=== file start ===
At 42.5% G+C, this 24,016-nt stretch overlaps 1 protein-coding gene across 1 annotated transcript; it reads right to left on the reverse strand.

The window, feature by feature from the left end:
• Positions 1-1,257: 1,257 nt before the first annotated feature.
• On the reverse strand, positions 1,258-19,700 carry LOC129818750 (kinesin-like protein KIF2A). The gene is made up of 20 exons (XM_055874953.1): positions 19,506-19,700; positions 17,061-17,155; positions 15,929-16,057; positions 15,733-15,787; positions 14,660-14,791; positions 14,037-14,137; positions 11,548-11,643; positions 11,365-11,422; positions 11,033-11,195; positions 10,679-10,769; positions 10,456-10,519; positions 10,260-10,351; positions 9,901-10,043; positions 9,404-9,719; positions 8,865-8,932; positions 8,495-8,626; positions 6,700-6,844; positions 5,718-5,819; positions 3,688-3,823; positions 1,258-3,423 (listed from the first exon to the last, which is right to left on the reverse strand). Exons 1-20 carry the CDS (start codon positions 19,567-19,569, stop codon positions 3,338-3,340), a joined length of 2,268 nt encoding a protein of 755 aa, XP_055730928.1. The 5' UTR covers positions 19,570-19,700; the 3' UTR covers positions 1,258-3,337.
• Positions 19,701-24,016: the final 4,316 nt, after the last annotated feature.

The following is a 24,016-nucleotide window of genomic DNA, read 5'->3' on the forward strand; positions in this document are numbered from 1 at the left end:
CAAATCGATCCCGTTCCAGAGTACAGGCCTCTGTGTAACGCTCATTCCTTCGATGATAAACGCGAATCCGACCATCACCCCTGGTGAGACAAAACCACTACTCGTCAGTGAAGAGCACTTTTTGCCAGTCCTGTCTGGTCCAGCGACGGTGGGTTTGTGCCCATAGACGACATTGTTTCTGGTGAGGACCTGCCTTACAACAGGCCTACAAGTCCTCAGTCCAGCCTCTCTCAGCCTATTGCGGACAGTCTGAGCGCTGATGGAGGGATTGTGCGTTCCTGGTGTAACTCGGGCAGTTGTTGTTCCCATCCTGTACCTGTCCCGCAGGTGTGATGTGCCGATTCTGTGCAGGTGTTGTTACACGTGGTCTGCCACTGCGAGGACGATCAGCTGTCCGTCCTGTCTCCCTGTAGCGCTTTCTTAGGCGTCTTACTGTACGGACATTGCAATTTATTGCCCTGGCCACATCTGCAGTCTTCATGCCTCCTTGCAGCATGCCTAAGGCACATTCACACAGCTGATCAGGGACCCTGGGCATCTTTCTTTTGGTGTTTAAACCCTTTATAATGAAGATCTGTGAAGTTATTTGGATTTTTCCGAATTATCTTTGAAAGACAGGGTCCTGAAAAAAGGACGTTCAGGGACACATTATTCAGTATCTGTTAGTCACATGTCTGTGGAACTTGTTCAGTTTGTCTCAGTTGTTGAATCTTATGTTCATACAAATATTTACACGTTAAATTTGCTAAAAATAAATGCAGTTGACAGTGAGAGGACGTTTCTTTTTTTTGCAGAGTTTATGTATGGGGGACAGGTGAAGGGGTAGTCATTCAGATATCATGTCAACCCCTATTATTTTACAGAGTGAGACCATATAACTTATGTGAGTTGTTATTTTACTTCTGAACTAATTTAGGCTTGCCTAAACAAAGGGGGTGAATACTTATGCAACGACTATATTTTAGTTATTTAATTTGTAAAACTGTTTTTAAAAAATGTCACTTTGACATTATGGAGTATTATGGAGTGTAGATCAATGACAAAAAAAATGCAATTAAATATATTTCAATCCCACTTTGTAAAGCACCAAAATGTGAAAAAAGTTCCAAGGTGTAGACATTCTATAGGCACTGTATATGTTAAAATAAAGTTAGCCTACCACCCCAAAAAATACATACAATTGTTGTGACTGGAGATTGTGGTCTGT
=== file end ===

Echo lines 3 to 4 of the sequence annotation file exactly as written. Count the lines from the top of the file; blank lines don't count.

• Positions 1-1,257: 1,257 nt before the first annotated feature.
• On the reverse strand, positions 1,258-19,700 carry LOC129818750 (kinesin-like protein KIF2A). The gene is made up of 20 exons (XM_055874953.1): positions 19,506-19,700; positions 17,061-17,155; positions 15,929-16,057; positions 15,733-15,787; positions 14,660-14,791; positions 14,037-14,137; positions 11,548-11,643; positions 11,365-11,422; positions 11,033-11,195; positions 10,679-10,769; positions 10,456-10,519; positions 10,260-10,351; positions 9,901-10,043; positions 9,404-9,719; positions 8,865-8,932; positions 8,495-8,626; positions 6,700-6,844; positions 5,718-5,819; positions 3,688-3,823; positions 1,258-3,423 (listed from the first exon to the last, which is right to left on the reverse strand). Exons 1-20 carry the CDS (start codon positions 19,567-19,569, stop codon positions 3,338-3,340), a joined length of 2,268 nt encoding a protein of 755 aa, XP_055730928.1. The 5' UTR covers positions 19,570-19,700; the 3' UTR covers positions 1,258-3,337.